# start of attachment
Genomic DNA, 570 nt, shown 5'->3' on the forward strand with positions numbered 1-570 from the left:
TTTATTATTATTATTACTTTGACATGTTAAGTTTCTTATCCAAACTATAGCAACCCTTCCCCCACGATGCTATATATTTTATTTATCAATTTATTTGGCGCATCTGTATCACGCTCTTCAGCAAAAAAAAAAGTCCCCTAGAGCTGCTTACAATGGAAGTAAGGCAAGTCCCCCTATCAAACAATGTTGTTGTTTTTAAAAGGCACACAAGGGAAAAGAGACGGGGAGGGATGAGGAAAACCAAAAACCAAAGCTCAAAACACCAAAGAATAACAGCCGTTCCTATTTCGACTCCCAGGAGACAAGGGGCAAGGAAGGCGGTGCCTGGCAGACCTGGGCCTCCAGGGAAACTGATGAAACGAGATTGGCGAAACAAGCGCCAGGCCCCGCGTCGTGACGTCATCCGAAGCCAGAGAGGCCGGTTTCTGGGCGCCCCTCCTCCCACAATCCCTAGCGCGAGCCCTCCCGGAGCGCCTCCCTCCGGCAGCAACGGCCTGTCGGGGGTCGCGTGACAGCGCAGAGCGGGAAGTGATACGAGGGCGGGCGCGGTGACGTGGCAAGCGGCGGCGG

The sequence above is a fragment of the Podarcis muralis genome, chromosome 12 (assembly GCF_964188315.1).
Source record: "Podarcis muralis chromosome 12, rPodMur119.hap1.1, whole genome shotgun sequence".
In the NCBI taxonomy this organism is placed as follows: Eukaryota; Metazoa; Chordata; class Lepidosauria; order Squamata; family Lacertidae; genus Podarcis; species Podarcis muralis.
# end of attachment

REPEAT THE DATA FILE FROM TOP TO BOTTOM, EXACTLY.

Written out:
Genomic DNA, 570 nt, shown 5'->3' on the forward strand with positions numbered 1-570 from the left:
TTTATTATTATTATTACTTTGACATGTTAAGTTTCTTATCCAAACTATAGCAACCCTTCCCCCACGATGCTATATATTTTATTTATCAATTTATTTGGCGCATCTGTATCACGCTCTTCAGCAAAAAAAAAAGTCCCCTAGAGCTGCTTACAATGGAAGTAAGGCAAGTCCCCCTATCAAACAATGTTGTTGTTTTTAAAAGGCACACAAGGGAAAAGAGACGGGGAGGGATGAGGAAAACCAAAAACCAAAGCTCAAAACACCAAAGAATAACAGCCGTTCCTATTTCGACTCCCAGGAGACAAGGGGCAAGGAAGGCGGTGCCTGGCAGACCTGGGCCTCCAGGGAAACTGATGAAACGAGATTGGCGAAACAAGCGCCAGGCCCCGCGTCGTGACGTCATCCGAAGCCAGAGAGGCCGGTTTCTGGGCGCCCCTCCTCCCACAATCCCTAGCGCGAGCCCTCCCGGAGCGCCTCCCTCCGGCAGCAACGGCCTGTCGGGGGTCGCGTGACAGCGCAGAGCGGGAAGTGATACGAGGGCGGGCGCGGTGACGTGGCAAGCGGCGGCGG

The sequence above is a fragment of the Podarcis muralis genome, chromosome 12 (assembly GCF_964188315.1).
Source record: "Podarcis muralis chromosome 12, rPodMur119.hap1.1, whole genome shotgun sequence".
In the NCBI taxonomy this organism is placed as follows: Eukaryota; Metazoa; Chordata; class Lepidosauria; order Squamata; family Lacertidae; genus Podarcis; species Podarcis muralis.